Davis says that receiving positive reactions from studio heads has been incredibly rewarding, gratifying and, most of all, fun. The most exciting thing of all, though, is probably the Bentonville Film Festival in Arkansas. The inaugural event took place back in May with 37,000 people attending. The goal was not just to increase women’s roles in the movie industry but add more diversity to the spectrum as well. Incredibly, all of the winning movies in the festival are guaranteed distribution. The first of the bunch, the documentary In My Father’s House, opens this month and kicks off a symposium tour on Oct. 12 at the AMC Empire 25 in New York City.
“It’s a herculean task to run a film festival,” says Davis, who not only runs both projects, but is continuing to act and raise her three children, including 11-year-old twin boys, Kaiis and Kian, with her husband, Reza Jarrahy. “Balance is over-rated -- I juggle it!” she jokes. “I don’t know that I balance it. I take everything too far. Even like the kids’ birthday cakes, I have to make them myself and they to spin around and light up. I get excited. I took up archery at 41 and qualified for the Olympic trials at 43, so that’s just how I do stuff -- full out.”
Davis says that her kids are already savvy about noticing gender inequality. Even if they didn’t always understand what their mother was trying to do when they were younger, the message got through, as Davis would watch kids’ shows and movies with them and point out how many more male roles there were then female. Otherwise, she feared they would subconsciously get the message that girls are less important than boys. And that time paid off. “One of my twins, when he was little, was reading a comic book, said, ‘Mommy, you might like this comic book because there’s a girl in it!’” she recalls, laughing.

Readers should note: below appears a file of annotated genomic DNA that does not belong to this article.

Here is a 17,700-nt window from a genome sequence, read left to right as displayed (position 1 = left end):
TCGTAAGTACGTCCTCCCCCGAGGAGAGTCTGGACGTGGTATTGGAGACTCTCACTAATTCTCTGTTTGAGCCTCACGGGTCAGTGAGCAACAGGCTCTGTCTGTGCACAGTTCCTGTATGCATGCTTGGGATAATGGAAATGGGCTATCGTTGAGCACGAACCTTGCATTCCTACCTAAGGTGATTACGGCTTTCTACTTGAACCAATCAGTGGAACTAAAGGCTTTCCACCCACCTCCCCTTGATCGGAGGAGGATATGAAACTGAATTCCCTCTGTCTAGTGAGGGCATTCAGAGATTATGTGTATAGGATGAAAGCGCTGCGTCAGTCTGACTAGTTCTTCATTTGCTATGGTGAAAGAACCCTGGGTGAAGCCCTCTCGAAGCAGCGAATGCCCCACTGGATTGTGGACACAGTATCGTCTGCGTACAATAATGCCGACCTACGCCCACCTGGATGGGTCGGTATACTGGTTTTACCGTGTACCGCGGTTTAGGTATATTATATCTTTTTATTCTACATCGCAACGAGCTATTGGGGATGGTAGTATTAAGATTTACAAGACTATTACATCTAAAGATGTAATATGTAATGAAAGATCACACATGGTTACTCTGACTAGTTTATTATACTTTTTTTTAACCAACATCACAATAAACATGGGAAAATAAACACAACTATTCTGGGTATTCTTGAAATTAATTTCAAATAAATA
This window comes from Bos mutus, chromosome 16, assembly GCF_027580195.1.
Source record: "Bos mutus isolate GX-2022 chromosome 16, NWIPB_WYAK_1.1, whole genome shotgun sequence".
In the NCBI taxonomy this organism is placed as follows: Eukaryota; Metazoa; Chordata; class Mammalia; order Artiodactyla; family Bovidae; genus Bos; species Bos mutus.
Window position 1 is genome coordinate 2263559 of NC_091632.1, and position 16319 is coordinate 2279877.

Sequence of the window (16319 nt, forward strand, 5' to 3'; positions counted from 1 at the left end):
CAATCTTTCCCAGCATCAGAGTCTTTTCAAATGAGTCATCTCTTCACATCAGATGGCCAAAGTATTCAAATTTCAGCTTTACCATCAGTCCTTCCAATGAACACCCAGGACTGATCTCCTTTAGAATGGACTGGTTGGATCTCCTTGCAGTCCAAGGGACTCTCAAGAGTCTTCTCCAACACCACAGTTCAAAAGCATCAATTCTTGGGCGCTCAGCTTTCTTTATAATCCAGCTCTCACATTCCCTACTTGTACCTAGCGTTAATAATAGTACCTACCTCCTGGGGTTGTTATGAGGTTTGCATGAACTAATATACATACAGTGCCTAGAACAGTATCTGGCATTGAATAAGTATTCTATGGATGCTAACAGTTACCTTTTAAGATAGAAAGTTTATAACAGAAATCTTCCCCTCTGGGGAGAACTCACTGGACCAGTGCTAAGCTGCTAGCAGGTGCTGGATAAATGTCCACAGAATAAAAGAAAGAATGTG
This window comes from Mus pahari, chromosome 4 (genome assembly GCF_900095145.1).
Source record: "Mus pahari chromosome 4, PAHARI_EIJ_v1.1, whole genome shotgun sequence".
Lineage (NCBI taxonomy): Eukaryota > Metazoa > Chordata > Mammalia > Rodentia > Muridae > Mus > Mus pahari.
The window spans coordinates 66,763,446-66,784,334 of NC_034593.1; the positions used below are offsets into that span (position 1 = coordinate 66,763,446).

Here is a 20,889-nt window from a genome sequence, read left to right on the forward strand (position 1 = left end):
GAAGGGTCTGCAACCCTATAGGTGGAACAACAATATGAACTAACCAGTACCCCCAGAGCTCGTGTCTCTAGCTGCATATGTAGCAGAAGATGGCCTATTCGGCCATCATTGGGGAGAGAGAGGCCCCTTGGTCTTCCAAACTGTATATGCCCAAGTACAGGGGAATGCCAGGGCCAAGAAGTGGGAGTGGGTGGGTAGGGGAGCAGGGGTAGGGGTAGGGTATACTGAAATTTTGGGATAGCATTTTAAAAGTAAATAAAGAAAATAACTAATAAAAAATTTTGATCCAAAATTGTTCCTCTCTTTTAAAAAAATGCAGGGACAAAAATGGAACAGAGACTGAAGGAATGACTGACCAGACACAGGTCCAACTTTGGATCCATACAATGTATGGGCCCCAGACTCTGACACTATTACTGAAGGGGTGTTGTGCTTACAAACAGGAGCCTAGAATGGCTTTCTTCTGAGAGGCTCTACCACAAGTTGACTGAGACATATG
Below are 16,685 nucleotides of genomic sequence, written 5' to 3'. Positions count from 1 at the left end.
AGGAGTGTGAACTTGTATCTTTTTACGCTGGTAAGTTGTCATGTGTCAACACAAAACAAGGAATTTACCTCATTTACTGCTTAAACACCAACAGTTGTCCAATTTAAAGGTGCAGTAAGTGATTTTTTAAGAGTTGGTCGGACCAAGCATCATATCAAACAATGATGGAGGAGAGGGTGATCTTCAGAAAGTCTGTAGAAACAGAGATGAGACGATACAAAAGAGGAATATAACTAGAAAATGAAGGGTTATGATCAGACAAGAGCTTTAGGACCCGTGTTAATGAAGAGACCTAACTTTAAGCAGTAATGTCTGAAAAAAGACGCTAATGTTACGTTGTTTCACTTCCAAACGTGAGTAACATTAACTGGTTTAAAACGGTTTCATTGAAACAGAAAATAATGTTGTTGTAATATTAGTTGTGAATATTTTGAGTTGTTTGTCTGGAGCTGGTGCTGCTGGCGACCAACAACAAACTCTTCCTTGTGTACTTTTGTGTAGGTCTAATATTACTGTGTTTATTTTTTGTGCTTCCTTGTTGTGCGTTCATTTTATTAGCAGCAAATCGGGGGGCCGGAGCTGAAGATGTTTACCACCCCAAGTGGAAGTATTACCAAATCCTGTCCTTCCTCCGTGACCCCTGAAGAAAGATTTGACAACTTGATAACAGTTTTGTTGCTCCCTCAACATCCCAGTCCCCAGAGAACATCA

Davis’ hope for her children is that they continue to learn from mom’s work but maybe not go into the exact same industry. “I always said if the kids don’t want to be actors, I’ve done my job. So far, I’ve done a good job!” she says. “I’m not sure I’m going to continue to be keeping them out of the industry, but I’m going to try. They love being able to go to the front of the line at Disneyland, so that may be the thing that decides it for them.”
Davis certainly isn’t staying away from Hollywood. She recently signed on to star in the sci-fi dramedy Marjorie Prime alongside Jon Hamm, and last week, gave an impassioned speech at the London Film Festival on Thursday as part of the third Global Symposium of Gender in Media, the first her institute held internationally. Much like her conversation with ETonline, the Mensa member urged Hollywood to give female characters “more to do, more to say, great aspirations [and] more clothes.”
Davis knows that despite the success she’s had, there’s a lot of work to still be done. “I spend my energy working directly with creators rather than educate the public because it’s more efficient to do it that way,” she admits. “But it’s fantastic, because if you’re going to reach a tipping point in the culture, then it has to be overwhelming. Everyone has to decide if they want it to change.”